The Canadian economy is projected to grow by 2 per cent in 2018 and 2019. However, growth is expected to slow to below 2 per cent beginning in 2020. However, it is projected to reach full capacity in 2020. After that, economic growth will be limited to an average of 1.7 or 1.8 per cent.
- The Canadian economy is projected to grow by 2 per cent in 2018 and 2019. However, growth is expected to slow to below 2 per cent beginning in 2020.
- The economy has been driven by robust household spending in recent years. This has been spurred in part by high home prices and a large increase in consumer debt.
- Over the next few years, employment growth will be constrained by slow labour force growth and low unemployment. This will combine with high household debt and rising interest rates to temper real consumer spending.
- Non-residential business investment has not yet recovered from its decline following the commodities price crash of 2014. The current weakness is largely the result of low investment in mining.
- Business investment is expected to post solid growth as the new US–Mexico–Canada trade deal lowers uncertainty and businesses respond to high levels of capacity utilization.
- The economy has operated below full capacity over the last several years. However, it is projected to reach full capacity in 2020. After that, economic growth will be limited to an average of 1.7 or 1.8 per cent.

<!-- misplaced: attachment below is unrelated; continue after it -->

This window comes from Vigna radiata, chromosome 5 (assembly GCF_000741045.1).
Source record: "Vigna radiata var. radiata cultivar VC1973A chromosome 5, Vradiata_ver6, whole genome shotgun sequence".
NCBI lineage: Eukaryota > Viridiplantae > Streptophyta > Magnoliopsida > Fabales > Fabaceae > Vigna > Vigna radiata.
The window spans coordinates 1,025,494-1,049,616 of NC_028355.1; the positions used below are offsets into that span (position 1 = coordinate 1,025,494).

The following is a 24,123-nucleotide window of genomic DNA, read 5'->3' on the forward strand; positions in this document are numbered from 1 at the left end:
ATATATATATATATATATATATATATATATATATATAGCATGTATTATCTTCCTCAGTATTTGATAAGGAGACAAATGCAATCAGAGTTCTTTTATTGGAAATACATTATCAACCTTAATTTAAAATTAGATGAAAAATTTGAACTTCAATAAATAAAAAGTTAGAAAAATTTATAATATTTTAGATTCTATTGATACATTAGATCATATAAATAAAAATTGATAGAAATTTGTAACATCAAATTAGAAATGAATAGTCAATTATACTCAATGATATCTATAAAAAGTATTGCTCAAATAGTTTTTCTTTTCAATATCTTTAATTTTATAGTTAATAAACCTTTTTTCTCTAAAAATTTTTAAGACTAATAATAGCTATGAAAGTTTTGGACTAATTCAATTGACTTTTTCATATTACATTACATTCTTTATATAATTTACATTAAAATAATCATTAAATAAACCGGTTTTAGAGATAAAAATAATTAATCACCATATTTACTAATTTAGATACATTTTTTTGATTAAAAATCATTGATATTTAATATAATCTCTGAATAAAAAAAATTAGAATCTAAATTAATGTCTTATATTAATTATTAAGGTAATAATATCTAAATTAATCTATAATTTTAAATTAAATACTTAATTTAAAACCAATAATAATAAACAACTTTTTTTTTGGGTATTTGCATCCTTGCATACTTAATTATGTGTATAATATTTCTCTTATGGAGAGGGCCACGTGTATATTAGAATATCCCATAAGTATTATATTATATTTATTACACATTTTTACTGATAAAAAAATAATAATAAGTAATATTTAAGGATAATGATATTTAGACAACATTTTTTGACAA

Other local business forecasts:
Alberta’s economy will rebound by 2.4 per cent next year and 3.1 per cent in 2021.
Ontario is expected to experience continued growth over the 2019 to 2022 period. On average, they are calling for real GDP growth of 1.5 per cent in 2019, 1.7 per cent in 2020, 1.7 per cent in 2021 and 2.0 per cent in 2022.
B.C.’s economy is expected to maintain modest momentum, albeit at a slower pace than recent years. GDP growth is forecast to reach 2.6 per cent in 2020, 2.1 per cent in 2021 and 2.2 per cent in 2022.
Montreal is on track for continued economic growth, albeit at slightly lower rates than the 3.4% seen in 2018. The CBoC forecasts growth of 2% in 2019, tapering off slightly to an average of 1.6% from 2020-23.
Toronto Comercial Real Estate: Foreign money is flooding into CRE in Toronto and it is no surprise why. High end condo towers are popping up all over, some of the largest and most luxurious mixed-use developments in the world, the strongest office market in North America, and industrial with vacancy rates as low as 1.4%. Toronto Commercial Real Estate is firing on all cylinders!
The bright lights of the 2019 Canadian commercial real estate market have been the industrial and downtown office categories and the Toronto and Vancouver markets, analysts say. For 2020, most analysts think the commercial real-estate market will continue strong as long as external events, such as Brexit and U.S. trade issues, don’t lead to recession. 69 per cent of the real-estate executives consulted by PwC felt that 2020.
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